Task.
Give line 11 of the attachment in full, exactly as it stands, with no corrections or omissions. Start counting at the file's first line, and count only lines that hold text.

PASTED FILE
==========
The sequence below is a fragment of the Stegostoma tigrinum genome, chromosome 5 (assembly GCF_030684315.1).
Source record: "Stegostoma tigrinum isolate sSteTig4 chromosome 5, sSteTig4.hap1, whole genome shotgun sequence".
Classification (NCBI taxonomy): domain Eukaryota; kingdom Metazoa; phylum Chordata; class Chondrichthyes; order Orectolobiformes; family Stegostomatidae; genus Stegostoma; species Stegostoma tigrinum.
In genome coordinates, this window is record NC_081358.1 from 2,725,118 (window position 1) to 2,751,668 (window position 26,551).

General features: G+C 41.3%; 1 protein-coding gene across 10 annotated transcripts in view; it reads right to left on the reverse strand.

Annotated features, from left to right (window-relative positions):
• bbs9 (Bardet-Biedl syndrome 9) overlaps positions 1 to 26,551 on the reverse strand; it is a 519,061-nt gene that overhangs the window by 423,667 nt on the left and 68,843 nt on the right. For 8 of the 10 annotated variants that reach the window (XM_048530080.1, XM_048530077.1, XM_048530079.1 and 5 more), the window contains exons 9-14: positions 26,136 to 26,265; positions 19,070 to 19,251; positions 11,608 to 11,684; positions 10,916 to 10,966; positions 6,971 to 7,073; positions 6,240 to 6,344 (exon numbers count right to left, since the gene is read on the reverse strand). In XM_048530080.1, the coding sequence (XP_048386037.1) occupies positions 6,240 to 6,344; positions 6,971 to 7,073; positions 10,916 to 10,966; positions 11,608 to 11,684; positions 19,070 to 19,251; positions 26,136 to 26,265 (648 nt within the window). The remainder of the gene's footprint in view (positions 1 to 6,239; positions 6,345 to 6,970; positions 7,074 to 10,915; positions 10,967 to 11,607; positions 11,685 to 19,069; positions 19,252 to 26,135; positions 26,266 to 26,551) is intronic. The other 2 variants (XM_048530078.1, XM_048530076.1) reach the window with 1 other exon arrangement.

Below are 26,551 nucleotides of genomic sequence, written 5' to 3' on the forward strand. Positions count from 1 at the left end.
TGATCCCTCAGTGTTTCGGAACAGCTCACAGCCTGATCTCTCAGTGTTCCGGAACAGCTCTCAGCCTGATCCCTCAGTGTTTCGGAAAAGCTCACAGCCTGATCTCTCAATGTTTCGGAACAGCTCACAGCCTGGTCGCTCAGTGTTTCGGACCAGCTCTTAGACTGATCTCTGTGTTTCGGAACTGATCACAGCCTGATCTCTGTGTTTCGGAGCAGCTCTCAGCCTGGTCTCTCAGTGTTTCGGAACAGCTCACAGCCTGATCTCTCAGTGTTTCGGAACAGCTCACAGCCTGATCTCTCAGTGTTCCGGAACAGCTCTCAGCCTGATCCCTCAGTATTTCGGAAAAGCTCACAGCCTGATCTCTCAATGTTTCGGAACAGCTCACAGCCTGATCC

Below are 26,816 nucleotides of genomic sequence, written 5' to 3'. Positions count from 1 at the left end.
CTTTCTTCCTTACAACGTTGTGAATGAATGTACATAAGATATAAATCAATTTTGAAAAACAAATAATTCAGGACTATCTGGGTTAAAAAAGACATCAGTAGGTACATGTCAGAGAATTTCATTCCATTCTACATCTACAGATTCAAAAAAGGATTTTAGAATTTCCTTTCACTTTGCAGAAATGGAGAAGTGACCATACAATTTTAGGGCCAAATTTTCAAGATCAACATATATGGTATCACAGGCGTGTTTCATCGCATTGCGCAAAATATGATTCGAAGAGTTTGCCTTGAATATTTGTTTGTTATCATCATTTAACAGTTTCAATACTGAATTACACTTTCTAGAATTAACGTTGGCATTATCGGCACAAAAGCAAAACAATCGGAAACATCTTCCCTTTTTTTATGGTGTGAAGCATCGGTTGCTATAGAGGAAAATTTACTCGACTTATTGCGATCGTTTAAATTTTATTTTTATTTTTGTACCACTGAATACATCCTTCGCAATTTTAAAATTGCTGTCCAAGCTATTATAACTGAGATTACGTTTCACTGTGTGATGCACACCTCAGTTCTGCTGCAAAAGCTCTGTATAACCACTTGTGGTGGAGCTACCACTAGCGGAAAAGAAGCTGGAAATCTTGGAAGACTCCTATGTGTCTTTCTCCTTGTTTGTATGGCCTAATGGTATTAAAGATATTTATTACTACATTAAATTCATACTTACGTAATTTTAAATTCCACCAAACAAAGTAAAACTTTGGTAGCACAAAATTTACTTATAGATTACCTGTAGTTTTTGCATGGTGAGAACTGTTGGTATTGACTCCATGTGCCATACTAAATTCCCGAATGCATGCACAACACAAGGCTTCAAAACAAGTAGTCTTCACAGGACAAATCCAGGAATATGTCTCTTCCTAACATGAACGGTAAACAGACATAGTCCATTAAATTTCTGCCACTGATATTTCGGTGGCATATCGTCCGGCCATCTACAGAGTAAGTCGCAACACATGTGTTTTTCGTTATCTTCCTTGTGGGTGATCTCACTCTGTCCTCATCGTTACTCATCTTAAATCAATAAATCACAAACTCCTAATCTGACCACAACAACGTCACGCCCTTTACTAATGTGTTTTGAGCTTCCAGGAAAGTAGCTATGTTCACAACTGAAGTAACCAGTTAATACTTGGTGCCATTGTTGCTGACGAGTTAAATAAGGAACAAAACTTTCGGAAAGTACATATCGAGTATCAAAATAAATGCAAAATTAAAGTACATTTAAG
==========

CTTTCTTCCTTACAACGTTGTGAATGAATGTACATAAGATATAAATCAATTTTGAAAAACAAATAATTCAGGACTATCTGGGTTAAAAAAGACATCAGTAGGTACATGTCAGAGAATTTCATTCCATTCTACATCTACAGATTCAAAAAAGGATTTTAGAATTTCCTTTCACTTTGCAGAAATGGAGAAGTGACCATACAATTTTAGGGCCAAATTTTCAAGATCAACATATATGGTATCACAGGCGTGTTTCATCGCATTGCGCAAAATATGATTCGAAGAGTTTGCCTTGAATATTTGTTTGTTATCATCATTTAACAGTTTCAATACTGAATTACACTTTCTAGAATTAACGTTGGCATTATCGGCACAAAAGCAAAACAATCGGAAACATCTTCCCTTTTTTTATGGTGTGAAGCATCGGTTGCTATAGAGGAAAATTTACTCGACTTATTGCGATCGTTTAAATTTTATTTTTATTTTTGTACCACTGAATACATCCTTCGCAATTTTAAAATTGCTGTCCAAGCTATTATAACTGAGATTACGTTTCACTGTGTGATGCACACCTCAGTTCTGCTGCAAAAGCTCTGTATAACCACTTGTGGTGGAGCTACCACTAGCGGAAAAGAAGCTGGAAATCTTGGAAGACTCCTATGTGTCTTTCTCCTTGTTTGTATGGCCTAATGGTATTAAAGATATTTATTACTACATTAAATTCATACTTACGTAATTTTAAATTCCACCAAACAAAGTAAAACTTTGGTAGCACAAAATTTACTTATAGATTACCTGTAGTTTTTGCATGGTGAGAACTGTTGGTATTGACTCCATGTGCCATACTAAATTCCCGAATGCATGCACAACACAAGGCTTCAAAACAAGTAGTCTTCACAGGACAAATCCAGGAATATGTCTCTTCCTAACATGAACGGTAAACAGACATAGTCCATTAAATTTCTGCCACTGATATTTCGGTGGCATATCGTCCGGCCATCTACAGAGTAAGTCGCAACACATGTGTTTTTCGTTATCTTCCTTGTGGGTGATCTCACTCTGTCCTCATCGTTACTCATCTTAAATCAATAAATCACAAACTCCTAATCTGACCACAACAACGTCACGCCCTTTACTAATGTGTTTTGAGCTTCCAGGAAAGTAGCTATGTTCACAACTGAAGTAACCAGTTAATACTTGGTGCCATTGTTGCTGACGAGTTAAATAAGGAACAAAACTTTCGGAAAGTACATATCGAGTATCAAAATAAATGCAAAATTAAAGTACATTTAAG